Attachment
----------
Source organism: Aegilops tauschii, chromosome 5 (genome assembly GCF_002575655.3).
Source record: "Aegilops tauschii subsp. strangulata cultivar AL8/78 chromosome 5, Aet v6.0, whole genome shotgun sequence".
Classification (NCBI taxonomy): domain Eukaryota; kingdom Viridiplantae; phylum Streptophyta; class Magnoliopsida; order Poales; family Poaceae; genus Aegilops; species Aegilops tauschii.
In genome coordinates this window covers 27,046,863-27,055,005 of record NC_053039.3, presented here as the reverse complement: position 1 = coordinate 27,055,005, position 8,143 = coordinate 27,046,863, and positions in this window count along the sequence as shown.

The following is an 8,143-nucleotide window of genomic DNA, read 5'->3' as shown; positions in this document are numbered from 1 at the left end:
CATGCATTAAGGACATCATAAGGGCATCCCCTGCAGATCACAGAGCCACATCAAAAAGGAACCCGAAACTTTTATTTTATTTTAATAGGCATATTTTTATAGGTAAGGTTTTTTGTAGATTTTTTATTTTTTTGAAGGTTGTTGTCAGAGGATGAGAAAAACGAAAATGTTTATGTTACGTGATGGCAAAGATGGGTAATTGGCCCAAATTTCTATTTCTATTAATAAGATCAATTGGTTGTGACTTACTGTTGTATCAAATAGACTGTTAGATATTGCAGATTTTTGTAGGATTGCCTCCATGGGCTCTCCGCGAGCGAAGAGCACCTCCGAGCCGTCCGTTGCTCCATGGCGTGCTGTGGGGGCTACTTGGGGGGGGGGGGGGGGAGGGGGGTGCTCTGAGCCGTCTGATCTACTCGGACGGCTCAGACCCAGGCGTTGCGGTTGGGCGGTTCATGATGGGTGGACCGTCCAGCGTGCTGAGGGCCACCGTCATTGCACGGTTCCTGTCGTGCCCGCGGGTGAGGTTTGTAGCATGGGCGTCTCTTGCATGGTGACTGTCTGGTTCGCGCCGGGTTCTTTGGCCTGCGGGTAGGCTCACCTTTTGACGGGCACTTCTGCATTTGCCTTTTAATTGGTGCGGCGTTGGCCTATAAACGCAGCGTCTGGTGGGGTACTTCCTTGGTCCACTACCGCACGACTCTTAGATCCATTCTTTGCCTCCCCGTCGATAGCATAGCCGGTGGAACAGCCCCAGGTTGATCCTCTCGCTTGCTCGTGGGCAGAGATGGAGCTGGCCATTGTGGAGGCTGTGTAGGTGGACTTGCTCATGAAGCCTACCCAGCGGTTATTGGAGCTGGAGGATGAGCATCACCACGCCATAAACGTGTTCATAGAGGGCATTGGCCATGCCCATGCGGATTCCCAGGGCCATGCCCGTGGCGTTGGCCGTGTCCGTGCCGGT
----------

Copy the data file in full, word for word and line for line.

Source organism: Aegilops tauschii, chromosome 5 (genome assembly GCF_002575655.3).
Source record: "Aegilops tauschii subsp. strangulata cultivar AL8/78 chromosome 5, Aet v6.0, whole genome shotgun sequence".
Classification (NCBI taxonomy): domain Eukaryota; kingdom Viridiplantae; phylum Streptophyta; class Magnoliopsida; order Poales; family Poaceae; genus Aegilops; species Aegilops tauschii.
In genome coordinates this window covers 27,046,863-27,055,005 of record NC_053039.3, presented here as the reverse complement: position 1 = coordinate 27,055,005, position 8,143 = coordinate 27,046,863, and positions in this window count along the sequence as shown.

The following is an 8,143-nucleotide window of genomic DNA, read 5'->3' as shown; positions in this document are numbered from 1 at the left end:
CATGCATTAAGGACATCATAAGGGCATCCCCTGCAGATCACAGAGCCACATCAAAAAGGAACCCGAAACTTTTATTTTATTTTAATAGGCATATTTTTATAGGTAAGGTTTTTTGTAGATTTTTTATTTTTTTGAAGGTTGTTGTCAGAGGATGAGAAAAACGAAAATGTTTATGTTACGTGATGGCAAAGATGGGTAATTGGCCCAAATTTCTATTTCTATTAATAAGATCAATTGGTTGTGACTTACTGTTGTATCAAATAGACTGTTAGATATTGCAGATTTTTGTAGGATTGCCTCCATGGGCTCTCCGCGAGCGAAGAGCACCTCCGAGCCGTCCGTTGCTCCATGGCGTGCTGTGGGGGCTACTTGGGGGGGGGGGGGGGGAGGGGGGTGCTCTGAGCCGTCTGATCTACTCGGACGGCTCAGACCCAGGCGTTGCGGTTGGGCGGTTCATGATGGGTGGACCGTCCAGCGTGCTGAGGGCCACCGTCATTGCACGGTTCCTGTCGTGCCCGCGGGTGAGGTTTGTAGCATGGGCGTCTCTTGCATGGTGACTGTCTGGTTCGCGCCGGGTTCTTTGGCCTGCGGGTAGGCTCACCTTTTGACGGGCACTTCTGCATTTGCCTTTTAATTGGTGCGGCGTTGGCCTATAAACGCAGCGTCTGGTGGGGTACTTCCTTGGTCCACTACCGCACGACTCTTAGATCCATTCTTTGCCTCCCCGTCGATAGCATAGCCGGTGGAACAGCCCCAGGTTGATCCTCTCGCTTGCTCGTGGGCAGAGATGGAGCTGGCCATTGTGGAGGCTGTGTAGGTGGACTTGCTCATGAAGCCTACCCAGCGGTTATTGGAGCTGGAGGATGAGCATCACCACGCCATAAACGTGTTCATAGAGGGCATTGGCCATGCCCATGCGGATTCCCAGGGCCATGCCCGTGGCGTTGGCCGTGTCCGTGCCGGT